Debate student promotes quarter-final experience

Debate+student+promotes+quarter-final+experience

Josselyn Cruz, Editor-in-Chief

Luis Toro, a captain of the debate team, has made it to the quarter-finals that was hosted by Penn State University on Feb. 13-14. He is the only Oakton student to compete for this tournament.

The debate team has helped Toro for being able to participate in the class every day. He was able to network with other students from different institutions virtually. He recently joined SGA because of being an advocate for the students and wants to make a difference at Oakton.

“The advice I would give them is just go for it and have an open mind. Debate is all about having an open mind. Have a hunger to learn and want to educate yourself,” said Toro about students interested in getting involved in debate.

Toro has been participating for the debate team since freshman year in high school. He has started to participate in tournaments for the debate team since his second semester of his first year at Oakton.

The topic for the debate team this year is immigration and it is a year-round for it. Toro described his own experience on how he made it to the quarter-finals at Penn State University. “You would have to win four out of six rounds to advance onto the outrounds. We call the six rounds, prelim rounds. They are the preliminary rounds before you get into the outrounds (quarter-finals, semi-finals, and finals),” said Toro.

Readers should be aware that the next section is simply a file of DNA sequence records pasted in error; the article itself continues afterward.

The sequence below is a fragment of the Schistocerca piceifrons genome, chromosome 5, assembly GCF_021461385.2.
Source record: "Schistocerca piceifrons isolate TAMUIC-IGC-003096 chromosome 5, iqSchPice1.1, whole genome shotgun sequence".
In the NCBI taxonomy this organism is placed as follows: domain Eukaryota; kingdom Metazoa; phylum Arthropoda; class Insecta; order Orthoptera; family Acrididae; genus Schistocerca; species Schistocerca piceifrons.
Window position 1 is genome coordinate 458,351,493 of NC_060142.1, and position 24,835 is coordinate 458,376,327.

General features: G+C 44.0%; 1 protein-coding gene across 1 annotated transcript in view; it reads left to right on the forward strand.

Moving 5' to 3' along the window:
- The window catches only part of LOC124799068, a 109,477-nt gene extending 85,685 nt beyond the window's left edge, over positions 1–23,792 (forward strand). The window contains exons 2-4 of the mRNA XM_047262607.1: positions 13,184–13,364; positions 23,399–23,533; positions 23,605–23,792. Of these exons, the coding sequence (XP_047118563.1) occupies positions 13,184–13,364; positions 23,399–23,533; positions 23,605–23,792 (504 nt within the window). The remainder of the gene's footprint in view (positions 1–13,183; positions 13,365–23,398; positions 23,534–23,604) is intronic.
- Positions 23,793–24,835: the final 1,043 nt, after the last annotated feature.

The debate team members have a variety of options to choose what type of event to participate in the tournament. It includes a 1:1, 2:2, or a whole group event depending on where the tournament is being hosted.

Toro has been doing a 1:1 debate throughout this semester and past throughout the tournament. The members can participate in the tournament based on their schedule and not being forced where it would create conflicts of their own commitments.

“There’s a specific entry date to be able to sign up for the tournament and when that ends, the entries are locked like it might be a couple days before the tournament before it starts,” said Toro. The members are able to find out which schools and number of students are participating in the tournament. Since it is virtual of the tournament, it will be either Zoom or a different video call because the host of the tournament makes the decision.

The debate team always prepares for the tournament by looking at the opponent’s case. Toro explained that they always look at the judges and see if they have any knowledge on doing debate. “This is why we’re doing research into the judges on who are going to be at the tournament to be able to understand like what changes we have to make for our cases to be able to make it accessible to those judges to make it easier to want for the vote for me or our cases,” said Toro.

After the end of each round of the tournament, the judges will provide verbal feedback and determine who won or lost in the round. The judges explain to the debaters on why they won or lost based on their own performance and improve it for the next tournament. “At times, we noticed the patterns, and we tried to fix those patterns. Judges’ feedback can be good, but during others they can just be redundant,” said Toro.

Students can contact Chris Lagone at [email protected] or Luis Toro, captain of the debate team at [email protected] for more information of the Oakton debate team.